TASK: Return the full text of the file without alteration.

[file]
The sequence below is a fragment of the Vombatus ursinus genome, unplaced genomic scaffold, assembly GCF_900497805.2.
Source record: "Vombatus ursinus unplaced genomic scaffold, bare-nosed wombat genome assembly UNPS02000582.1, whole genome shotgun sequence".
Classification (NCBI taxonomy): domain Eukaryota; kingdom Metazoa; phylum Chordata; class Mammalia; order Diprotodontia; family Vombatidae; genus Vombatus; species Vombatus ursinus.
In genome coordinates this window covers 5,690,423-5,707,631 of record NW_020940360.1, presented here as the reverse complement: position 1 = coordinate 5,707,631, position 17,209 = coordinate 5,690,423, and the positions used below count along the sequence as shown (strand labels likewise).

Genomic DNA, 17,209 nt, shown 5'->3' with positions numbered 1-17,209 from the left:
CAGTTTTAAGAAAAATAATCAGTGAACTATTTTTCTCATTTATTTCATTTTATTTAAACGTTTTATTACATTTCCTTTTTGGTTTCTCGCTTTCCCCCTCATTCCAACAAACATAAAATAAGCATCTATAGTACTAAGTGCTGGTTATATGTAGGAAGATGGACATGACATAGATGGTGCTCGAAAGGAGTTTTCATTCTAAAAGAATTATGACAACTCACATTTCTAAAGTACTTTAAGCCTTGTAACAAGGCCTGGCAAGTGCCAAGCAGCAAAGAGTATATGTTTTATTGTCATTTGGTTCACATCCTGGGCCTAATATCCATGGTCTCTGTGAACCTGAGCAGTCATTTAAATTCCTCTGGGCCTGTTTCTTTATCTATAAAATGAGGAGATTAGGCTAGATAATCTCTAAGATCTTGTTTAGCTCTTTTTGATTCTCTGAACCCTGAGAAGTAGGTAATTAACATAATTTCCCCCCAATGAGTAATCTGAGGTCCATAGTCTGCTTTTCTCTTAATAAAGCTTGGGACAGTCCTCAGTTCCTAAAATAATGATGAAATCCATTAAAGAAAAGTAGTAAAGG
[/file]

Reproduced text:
The sequence below is a fragment of the Vombatus ursinus genome, unplaced genomic scaffold, assembly GCF_900497805.2.
Source record: "Vombatus ursinus unplaced genomic scaffold, bare-nosed wombat genome assembly UNPS02000582.1, whole genome shotgun sequence".
Classification (NCBI taxonomy): domain Eukaryota; kingdom Metazoa; phylum Chordata; class Mammalia; order Diprotodontia; family Vombatidae; genus Vombatus; species Vombatus ursinus.
In genome coordinates this window covers 5,690,423-5,707,631 of record NW_020940360.1, presented here as the reverse complement: position 1 = coordinate 5,707,631, position 17,209 = coordinate 5,690,423, and the positions used below count along the sequence as shown (strand labels likewise).

Genomic DNA, 17,209 nt, shown 5'->3' with positions numbered 1-17,209 from the left:
CAGTTTTAAGAAAAATAATCAGTGAACTATTTTTCTCATTTATTTCATTTTATTTAAACGTTTTATTACATTTCCTTTTTGGTTTCTCGCTTTCCCCCTCATTCCAACAAACATAAAATAAGCATCTATAGTACTAAGTGCTGGTTATATGTAGGAAGATGGACATGACATAGATGGTGCTCGAAAGGAGTTTTCATTCTAAAAGAATTATGACAACTCACATTTCTAAAGTACTTTAAGCCTTGTAACAAGGCCTGGCAAGTGCCAAGCAGCAAAGAGTATATGTTTTATTGTCATTTGGTTCACATCCTGGGCCTAATATCCATGGTCTCTGTGAACCTGAGCAGTCATTTAAATTCCTCTGGGCCTGTTTCTTTATCTATAAAATGAGGAGATTAGGCTAGATAATCTCTAAGATCTTGTTTAGCTCTTTTTGATTCTCTGAACCCTGAGAAGTAGGTAATTAACATAATTTCCCCCCAATGAGTAATCTGAGGTCCATAGTCTGCTTTTCTCTTAATAAAGCTTGGGACAGTCCTCAGTTCCTAAAATAATGATGAAATCCATTAAAGAAAAGTAGTAAAGG